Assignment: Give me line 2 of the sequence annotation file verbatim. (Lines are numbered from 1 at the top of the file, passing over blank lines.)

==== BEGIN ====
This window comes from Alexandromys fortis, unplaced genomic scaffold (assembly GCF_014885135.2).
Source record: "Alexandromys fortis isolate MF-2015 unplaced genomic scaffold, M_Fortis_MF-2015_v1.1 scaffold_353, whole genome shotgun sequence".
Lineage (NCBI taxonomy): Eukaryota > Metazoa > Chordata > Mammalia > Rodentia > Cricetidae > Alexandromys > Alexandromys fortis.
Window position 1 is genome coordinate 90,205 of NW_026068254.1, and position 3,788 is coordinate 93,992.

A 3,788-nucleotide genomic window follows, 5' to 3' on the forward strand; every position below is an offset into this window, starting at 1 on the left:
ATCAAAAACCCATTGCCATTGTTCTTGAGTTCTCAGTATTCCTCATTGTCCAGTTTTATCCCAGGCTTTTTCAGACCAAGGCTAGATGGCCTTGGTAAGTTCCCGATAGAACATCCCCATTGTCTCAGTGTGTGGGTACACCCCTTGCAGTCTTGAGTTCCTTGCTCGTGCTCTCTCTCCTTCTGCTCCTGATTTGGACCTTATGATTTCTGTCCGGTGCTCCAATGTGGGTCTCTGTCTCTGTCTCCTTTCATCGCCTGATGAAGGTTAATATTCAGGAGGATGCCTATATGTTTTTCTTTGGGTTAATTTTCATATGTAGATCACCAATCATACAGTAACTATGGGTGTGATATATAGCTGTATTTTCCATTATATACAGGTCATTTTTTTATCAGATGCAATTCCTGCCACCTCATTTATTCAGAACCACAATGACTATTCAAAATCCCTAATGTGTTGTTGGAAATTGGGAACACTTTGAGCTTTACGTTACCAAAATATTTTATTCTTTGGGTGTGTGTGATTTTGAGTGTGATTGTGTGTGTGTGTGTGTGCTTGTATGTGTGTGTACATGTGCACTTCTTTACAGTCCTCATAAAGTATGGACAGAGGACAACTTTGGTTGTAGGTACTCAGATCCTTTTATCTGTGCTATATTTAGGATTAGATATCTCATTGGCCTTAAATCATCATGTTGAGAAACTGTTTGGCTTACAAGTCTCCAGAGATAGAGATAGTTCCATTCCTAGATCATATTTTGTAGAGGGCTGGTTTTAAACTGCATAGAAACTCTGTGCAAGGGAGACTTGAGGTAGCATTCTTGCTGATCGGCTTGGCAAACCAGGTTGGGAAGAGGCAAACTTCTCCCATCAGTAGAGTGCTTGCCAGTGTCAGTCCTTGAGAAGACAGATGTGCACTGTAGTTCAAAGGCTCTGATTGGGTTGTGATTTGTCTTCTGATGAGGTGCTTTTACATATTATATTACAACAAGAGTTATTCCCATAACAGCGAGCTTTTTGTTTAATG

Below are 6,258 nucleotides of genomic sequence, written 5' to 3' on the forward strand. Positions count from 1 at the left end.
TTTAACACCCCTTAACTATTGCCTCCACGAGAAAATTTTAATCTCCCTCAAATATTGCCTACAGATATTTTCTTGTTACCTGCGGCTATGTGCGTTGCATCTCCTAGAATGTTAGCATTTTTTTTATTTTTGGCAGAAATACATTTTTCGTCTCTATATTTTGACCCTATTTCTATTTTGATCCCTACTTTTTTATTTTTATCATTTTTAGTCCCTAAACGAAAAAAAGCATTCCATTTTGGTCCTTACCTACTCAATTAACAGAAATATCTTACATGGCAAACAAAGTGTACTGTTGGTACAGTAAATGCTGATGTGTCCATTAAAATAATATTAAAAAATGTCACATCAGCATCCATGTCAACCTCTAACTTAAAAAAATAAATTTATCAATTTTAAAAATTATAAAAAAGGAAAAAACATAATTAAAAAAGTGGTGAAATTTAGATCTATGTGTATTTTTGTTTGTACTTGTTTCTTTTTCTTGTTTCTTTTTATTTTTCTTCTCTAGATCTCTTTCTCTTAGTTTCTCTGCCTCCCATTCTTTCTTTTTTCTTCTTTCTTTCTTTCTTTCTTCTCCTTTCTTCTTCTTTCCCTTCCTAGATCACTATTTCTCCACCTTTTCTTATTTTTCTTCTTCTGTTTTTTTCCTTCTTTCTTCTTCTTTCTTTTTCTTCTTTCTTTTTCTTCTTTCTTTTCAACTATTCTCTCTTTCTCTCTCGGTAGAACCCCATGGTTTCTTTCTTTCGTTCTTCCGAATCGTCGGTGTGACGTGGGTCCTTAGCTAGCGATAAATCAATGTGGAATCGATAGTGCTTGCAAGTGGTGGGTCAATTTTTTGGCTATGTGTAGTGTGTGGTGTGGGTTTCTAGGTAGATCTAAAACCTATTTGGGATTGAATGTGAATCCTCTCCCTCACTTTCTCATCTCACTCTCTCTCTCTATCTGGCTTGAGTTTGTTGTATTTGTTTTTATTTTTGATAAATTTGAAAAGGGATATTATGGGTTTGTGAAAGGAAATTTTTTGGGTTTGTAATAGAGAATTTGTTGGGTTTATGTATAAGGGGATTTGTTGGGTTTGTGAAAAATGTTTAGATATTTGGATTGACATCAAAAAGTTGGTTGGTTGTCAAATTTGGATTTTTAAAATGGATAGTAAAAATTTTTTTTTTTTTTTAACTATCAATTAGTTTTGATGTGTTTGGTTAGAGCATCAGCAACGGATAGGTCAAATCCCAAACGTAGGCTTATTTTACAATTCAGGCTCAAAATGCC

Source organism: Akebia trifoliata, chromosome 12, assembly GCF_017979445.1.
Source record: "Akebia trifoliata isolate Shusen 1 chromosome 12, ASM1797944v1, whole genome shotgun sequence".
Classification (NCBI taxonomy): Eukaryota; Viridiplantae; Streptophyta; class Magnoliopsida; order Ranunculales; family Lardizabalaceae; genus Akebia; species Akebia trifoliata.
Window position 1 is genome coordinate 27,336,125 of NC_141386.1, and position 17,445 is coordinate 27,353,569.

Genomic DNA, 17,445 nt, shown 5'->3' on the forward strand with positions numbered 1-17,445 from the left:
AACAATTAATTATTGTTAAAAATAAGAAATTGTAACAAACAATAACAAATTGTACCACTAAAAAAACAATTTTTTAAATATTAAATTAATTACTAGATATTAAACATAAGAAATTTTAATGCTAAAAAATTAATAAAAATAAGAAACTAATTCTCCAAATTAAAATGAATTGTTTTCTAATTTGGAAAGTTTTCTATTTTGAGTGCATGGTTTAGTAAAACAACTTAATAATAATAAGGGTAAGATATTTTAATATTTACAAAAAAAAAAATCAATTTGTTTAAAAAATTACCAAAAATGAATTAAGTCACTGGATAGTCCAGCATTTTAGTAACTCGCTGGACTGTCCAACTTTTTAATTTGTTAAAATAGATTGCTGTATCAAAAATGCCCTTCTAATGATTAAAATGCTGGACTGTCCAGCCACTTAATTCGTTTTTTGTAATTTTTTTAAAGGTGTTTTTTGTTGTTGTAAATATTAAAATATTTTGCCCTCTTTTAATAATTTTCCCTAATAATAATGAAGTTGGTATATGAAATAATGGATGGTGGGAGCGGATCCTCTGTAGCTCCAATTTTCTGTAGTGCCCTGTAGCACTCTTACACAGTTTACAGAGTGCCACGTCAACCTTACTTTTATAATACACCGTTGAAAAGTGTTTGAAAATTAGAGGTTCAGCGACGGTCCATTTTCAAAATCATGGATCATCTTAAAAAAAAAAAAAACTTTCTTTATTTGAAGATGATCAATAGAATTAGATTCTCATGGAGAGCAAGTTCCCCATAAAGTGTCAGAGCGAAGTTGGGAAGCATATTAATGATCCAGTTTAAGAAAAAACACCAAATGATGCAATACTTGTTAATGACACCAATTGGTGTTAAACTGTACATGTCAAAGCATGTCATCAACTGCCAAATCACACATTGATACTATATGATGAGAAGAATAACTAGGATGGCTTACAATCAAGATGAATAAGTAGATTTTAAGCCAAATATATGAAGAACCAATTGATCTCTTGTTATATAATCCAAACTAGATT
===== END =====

Source record: "Alexandromys fortis isolate MF-2015 unplaced genomic scaffold, M_Fortis_MF-2015_v1.1 scaffold_353, whole genome shotgun sequence".